are these forged or stainless? they sure feel light…
are these forged or stainless? they sure feel light…
Hard to tell, looks a a split sole Macrgregor blade…
1970’s I am guessing… you can rummage around this link in the single iron section by mfg. and get pretty
good ID on most vintage irons…
Lags Equipment specs. are on this site for viewing to give you a ball park on deadweight, I just picked up a digital kitchen scale
for 20.00 to help when tinkering with clubs…
well here they are but it doesnt say if they are forged or not
for some reason this link isnt pasting correctly
MT by MacGregor (Step sole) 1971-72
Traditional blade with curved top muscleback design and 2-level sole construction. On back: MT in block silhouette letters, “by MacGregor” at toe at bottom. Chevrons (< and >) outline the scoring area on face.
You just google search ‘iron finder’,
I am damn near certain those are forged, I am no expert but have not see SS set of those in
my looking around. Someone else may know here… Nice head though , either way… may be worth picking up if the price is right…
that little bit of text i pasted there is from ironfinder and they dont say forged or cast, but the reason im asking is because i have them here in front of me and they dont exactly look forged, although ive never held a froged blade this new (70’s). they’re really shiny, yet they have the long hosel and a pin. the swing weight of them is lik c8, but they have ultralight shafts in them. i got them for $30 , and if i can bend them i will, otherwise ill get rid of them.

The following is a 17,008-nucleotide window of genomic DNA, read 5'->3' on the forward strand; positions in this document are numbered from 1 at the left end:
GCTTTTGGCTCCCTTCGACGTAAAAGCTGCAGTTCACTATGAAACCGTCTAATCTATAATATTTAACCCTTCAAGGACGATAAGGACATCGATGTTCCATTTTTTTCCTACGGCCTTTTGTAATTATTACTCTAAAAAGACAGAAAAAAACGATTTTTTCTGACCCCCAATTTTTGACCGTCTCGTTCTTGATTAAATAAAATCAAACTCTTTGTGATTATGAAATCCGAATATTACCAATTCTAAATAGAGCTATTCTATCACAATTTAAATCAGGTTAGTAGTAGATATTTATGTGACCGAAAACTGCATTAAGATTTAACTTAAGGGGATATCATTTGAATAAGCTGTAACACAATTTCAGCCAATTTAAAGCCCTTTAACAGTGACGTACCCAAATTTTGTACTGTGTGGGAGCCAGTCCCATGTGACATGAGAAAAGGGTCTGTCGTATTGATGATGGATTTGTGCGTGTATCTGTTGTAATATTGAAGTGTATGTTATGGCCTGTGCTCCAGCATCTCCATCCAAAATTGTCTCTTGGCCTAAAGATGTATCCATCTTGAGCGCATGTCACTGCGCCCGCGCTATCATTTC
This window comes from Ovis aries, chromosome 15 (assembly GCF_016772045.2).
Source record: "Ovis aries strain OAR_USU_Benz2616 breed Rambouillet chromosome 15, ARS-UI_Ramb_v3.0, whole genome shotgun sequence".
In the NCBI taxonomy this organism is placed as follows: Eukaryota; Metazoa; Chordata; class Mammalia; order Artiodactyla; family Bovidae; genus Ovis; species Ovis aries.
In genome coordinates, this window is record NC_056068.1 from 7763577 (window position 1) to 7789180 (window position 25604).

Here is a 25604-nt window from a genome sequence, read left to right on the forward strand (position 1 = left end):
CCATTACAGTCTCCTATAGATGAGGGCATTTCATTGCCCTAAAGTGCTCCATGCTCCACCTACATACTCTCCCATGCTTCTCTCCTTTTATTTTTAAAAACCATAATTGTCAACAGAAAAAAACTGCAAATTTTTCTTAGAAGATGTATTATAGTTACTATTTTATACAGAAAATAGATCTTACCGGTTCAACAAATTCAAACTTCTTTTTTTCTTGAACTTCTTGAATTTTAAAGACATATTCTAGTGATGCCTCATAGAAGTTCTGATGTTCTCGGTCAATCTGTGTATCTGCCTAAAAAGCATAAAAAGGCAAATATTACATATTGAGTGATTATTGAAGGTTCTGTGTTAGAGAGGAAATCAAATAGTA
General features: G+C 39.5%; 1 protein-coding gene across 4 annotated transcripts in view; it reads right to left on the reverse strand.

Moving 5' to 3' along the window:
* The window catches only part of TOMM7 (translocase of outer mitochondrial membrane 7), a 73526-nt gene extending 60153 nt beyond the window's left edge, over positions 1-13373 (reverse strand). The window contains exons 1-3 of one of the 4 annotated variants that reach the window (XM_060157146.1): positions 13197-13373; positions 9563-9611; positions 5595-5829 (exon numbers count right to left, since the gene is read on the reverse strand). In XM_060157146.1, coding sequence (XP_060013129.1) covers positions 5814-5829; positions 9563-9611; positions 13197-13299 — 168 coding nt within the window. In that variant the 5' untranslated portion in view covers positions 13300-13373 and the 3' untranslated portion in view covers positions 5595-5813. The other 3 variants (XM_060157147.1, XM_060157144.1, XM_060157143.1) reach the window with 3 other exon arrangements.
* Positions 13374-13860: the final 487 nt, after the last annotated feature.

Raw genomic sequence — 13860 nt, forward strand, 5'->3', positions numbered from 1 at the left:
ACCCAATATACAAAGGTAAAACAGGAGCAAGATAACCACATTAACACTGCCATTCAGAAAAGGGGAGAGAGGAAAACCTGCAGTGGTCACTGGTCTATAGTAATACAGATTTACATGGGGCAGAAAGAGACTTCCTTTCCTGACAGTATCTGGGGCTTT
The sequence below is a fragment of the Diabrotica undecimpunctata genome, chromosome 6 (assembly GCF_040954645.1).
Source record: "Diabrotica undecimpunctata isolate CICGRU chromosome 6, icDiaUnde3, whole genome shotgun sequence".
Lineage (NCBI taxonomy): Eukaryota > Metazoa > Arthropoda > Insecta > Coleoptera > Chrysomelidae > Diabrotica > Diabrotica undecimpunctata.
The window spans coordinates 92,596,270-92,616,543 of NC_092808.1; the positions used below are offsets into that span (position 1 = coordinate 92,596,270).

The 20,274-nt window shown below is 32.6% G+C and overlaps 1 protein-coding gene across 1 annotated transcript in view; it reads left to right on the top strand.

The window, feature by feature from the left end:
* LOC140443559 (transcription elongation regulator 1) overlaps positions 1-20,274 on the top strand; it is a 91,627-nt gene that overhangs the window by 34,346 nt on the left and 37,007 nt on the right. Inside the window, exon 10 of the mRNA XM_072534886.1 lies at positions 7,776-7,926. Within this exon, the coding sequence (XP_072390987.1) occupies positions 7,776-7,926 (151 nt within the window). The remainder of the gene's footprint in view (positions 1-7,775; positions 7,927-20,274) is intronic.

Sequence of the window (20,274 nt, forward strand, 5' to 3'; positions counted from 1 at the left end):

If they are chromed they are forged
how do i tell if they are chromed? it looks like they might be. might be some rust bubbles in the chrome? they look nothing like any of the hogan sets i have though. maybe the hogan company just used a nicer chroming process?
Those are forged.
there we go. thanks!
just a thanks to everyone who helped me in this thread and an fyi for anyone who might be reading this, these heads have absolutely no offset, so might be a good set to look for to set up for abs. i got mine for $30. there is a non-split sole version on ebay right now for $98, but keep in mind, these shafts will have to go!
Just out of interest here is a brand new set of the non split sole version…
are those the beauts coming my way Arnie?!
Yes no probs Jimmy, just a good excuse to post a nice pic!
Dang those look sweet!!
Nicer muscle pad and contours than my Muirfields!
You get a better idea of how meaty they are from this pic of mine. Heaviest clubs i’ve ever come across.
really? i just weighed my 4 iron. 14.5 ounces, but swingweight of C8. can this be possibe? they have the stock shafts and grips. the shafts say something like macgregor tourney light
Mine were heavier than ABS specs when I got them. Arnies weren’t quite that heavy, but easy to bring up to ABS specs. They were making them with aluminium shafts as an option around then, maybe you have those.?
From the MacGregor catalogues 1970 which is around when those clubs came out
So good chance you have the lightweight Stainless Steel shafts. Mine & Arnies (or JCs now) have the Tourney Action.
Macgregor tourney-lite steel shaft
combines the better features of both steel and aluminum shafts. New Tourney-Lite shafts are as light in weight as ordinary aluminum shafts. To this MacGregor adds the feel and flex action of the famed Tourney Steel Shaft.